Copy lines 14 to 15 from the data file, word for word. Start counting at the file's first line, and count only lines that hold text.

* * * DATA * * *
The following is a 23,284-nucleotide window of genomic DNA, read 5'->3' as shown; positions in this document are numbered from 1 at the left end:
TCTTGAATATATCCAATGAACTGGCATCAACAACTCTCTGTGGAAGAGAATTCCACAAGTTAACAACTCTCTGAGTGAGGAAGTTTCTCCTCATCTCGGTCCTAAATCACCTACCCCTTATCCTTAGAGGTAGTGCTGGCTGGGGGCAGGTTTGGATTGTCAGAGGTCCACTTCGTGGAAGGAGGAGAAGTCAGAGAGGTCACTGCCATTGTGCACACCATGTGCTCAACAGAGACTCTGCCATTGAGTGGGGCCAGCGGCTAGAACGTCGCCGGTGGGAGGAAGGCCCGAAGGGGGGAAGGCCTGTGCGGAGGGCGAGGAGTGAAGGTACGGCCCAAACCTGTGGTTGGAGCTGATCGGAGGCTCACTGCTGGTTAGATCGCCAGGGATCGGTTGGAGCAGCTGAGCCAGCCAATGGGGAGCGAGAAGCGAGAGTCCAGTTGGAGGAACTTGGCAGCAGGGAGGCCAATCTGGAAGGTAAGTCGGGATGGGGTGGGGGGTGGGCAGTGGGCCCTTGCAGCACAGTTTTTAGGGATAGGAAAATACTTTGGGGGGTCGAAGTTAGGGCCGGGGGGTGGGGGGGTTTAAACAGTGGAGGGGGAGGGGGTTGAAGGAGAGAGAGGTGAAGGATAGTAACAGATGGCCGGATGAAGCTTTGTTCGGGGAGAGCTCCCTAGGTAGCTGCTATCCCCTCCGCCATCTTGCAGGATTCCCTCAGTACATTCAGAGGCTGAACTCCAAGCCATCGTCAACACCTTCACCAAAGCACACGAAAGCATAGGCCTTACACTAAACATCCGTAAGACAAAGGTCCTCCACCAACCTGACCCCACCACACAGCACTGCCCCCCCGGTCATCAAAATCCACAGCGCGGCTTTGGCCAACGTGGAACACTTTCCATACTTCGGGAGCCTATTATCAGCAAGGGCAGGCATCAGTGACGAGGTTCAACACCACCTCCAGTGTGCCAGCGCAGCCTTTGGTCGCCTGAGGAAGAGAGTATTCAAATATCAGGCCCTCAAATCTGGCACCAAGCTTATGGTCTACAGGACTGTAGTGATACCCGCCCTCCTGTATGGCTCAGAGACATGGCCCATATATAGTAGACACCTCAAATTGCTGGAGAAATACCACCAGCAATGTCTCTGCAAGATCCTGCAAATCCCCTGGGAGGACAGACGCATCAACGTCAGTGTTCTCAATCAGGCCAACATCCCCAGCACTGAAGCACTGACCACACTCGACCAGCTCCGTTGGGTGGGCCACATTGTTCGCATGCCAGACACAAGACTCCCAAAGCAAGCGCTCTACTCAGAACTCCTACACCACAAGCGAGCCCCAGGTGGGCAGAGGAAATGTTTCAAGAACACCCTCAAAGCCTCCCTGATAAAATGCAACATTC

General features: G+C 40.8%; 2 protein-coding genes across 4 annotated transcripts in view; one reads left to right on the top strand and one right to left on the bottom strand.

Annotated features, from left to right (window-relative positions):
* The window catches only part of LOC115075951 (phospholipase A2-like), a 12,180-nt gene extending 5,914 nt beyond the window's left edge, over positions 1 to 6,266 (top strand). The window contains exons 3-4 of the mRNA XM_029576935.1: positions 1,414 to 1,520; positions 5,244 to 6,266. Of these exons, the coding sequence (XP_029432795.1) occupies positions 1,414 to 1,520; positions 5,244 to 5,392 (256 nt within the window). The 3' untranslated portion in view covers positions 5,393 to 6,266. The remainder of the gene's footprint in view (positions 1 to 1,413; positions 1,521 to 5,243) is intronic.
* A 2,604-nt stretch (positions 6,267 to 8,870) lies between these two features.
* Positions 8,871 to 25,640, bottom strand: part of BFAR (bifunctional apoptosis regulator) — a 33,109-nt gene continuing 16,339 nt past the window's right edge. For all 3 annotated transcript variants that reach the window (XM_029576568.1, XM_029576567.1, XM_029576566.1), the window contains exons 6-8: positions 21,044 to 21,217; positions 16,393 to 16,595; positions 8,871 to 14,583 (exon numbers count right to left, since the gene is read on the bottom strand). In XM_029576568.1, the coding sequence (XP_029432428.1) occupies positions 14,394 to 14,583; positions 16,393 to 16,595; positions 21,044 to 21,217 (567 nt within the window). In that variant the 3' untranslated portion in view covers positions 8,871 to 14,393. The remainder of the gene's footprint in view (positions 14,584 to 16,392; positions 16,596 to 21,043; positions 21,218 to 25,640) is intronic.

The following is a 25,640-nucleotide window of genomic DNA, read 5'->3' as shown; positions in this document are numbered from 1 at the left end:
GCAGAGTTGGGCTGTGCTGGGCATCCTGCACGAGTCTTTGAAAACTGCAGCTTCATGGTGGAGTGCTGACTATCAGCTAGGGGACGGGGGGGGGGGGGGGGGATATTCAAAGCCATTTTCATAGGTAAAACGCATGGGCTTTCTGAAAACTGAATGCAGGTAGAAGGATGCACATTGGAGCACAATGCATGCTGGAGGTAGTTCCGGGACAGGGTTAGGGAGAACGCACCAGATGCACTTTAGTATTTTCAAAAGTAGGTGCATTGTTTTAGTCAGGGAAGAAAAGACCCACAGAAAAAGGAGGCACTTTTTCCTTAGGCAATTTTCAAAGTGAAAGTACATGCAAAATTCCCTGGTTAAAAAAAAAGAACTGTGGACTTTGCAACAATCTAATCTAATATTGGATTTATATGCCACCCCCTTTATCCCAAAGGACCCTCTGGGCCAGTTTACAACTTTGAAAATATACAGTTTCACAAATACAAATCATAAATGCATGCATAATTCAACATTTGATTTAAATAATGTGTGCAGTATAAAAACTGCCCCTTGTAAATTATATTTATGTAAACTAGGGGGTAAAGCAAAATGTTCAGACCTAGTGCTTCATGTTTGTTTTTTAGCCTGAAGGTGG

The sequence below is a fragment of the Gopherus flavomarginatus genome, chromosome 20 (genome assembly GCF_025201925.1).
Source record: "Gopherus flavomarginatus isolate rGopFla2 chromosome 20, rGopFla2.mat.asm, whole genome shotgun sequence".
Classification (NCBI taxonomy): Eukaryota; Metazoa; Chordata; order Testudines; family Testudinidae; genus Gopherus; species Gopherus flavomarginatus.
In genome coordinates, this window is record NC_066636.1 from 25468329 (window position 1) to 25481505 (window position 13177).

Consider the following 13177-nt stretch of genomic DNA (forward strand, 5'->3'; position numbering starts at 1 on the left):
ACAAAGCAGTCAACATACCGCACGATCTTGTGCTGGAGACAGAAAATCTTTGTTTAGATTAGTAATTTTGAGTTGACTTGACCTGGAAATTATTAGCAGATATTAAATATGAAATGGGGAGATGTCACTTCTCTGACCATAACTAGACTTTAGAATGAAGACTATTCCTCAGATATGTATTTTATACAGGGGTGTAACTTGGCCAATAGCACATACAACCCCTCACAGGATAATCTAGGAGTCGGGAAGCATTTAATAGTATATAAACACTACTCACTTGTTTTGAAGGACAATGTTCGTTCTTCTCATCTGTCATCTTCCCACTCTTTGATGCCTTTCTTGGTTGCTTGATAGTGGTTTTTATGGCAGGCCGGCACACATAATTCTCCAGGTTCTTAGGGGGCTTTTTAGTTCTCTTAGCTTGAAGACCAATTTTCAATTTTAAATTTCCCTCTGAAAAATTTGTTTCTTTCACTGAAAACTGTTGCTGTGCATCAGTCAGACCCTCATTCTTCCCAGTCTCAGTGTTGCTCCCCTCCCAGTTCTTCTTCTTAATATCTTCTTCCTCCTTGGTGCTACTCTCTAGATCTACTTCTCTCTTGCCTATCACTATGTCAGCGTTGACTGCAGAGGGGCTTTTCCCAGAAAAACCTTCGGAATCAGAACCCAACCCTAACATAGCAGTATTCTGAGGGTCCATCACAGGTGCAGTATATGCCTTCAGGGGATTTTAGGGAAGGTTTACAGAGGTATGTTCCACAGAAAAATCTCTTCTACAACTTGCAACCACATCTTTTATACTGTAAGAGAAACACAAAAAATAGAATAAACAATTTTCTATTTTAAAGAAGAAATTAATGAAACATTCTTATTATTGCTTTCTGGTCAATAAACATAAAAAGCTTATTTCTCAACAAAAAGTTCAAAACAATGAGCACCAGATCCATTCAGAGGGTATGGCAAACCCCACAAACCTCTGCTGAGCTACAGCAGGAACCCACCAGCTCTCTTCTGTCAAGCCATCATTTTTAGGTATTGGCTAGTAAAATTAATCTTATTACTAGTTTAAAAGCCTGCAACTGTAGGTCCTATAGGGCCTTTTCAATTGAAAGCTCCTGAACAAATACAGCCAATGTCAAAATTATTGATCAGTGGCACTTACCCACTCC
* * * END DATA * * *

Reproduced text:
Consider the following 13177-nt stretch of genomic DNA (forward strand, 5'->3'; position numbering starts at 1 on the left):
ACAAAGCAGTCAACATACCGCACGATCTTGTGCTGGAGACAGAAAATCTTTGTTTAGATTAGTAATTTTGAGTTGACTTGACCTGGAAATTATTAGCAGATATTAAATATGAAATGGGGAGATGTCACTTCTCTGACCATAACTAGACTTTAGAATGAAGACTATTCCTCAGATATGTATTTTATACAGGGGTGTAACTTGGCCAATAGCACATACAACCCCTCACAGGATAATCTAGGAGTCGGGAAGCATTTAATAGTATATAAACACTACTCACTTGTTTTGAAGGACAATGTTCGTTCTTCTCATCTGTCATCTTCCCACTCTTTGATGCCTTTCTTGGTTGCTTGATAGTGGTTTTTATGGCAGGCCGGCACACATAATTCTCCAGGTTCTTAGGGGGCTTTTTAGTTCTCTTAGCTTGAAGACCAATTTTCAATTTTAAATTTCCCTCTGAAAAATTTGTTTCTTTCACTGAAAACTGTTGCTGTGCATCAGTCAGACCCTCATTCTTCCCAGTCTCAGTGTTGCTCCCCTCCCAGTTCTTCTTCTTAATATCTTCTTCCTCCTTGGTGCTACTCTCTAGATCTACTTCTCTCTTGCCTATCACTATGTCAGCGTTGACTGCAGAGGGGCTTTTCCCAGAAAAACCTTCGGAATCAGAACCCAACCCTAACATAGCAGTATTCTGAGGGTCCATCACAGGTGCAGTATATGCCTTCAGGGGATTTTAGGGAAGGTTTACAGAGGTATGTTCCACAGAAAAATCTCTTCTACAACTTGCAACCACATCTTTTATACTGTAAGAGAAACACAAAAAATAGAATAAACAATTTTCTATTTTAAAGAAGAAATTAATGAAACATTCTTATTATTGCTTTCTGGTCAATAAACATAAAAAGCTTATTTCTCAACAAAAAGTTCAAAACAATGAGCACCAGATCCATTCAGAGGGTATGGCAAACCCCACAAACCTCTGCTGAGCTACAGCAGGAACCCACCAGCTCTCTTCTGTCAAGCCATCATTTTTAGGTATTGGCTAGTAAAATTAATCTTATTACTAGTTTAAAAGCCTGCAACTGTAGGTCCTATAGGGCCTTTTCAATTGAAAGCTCCTGAACAAATACAGCCAATGTCAAAATTATTGATCAGTGGCACTTACCCACTCC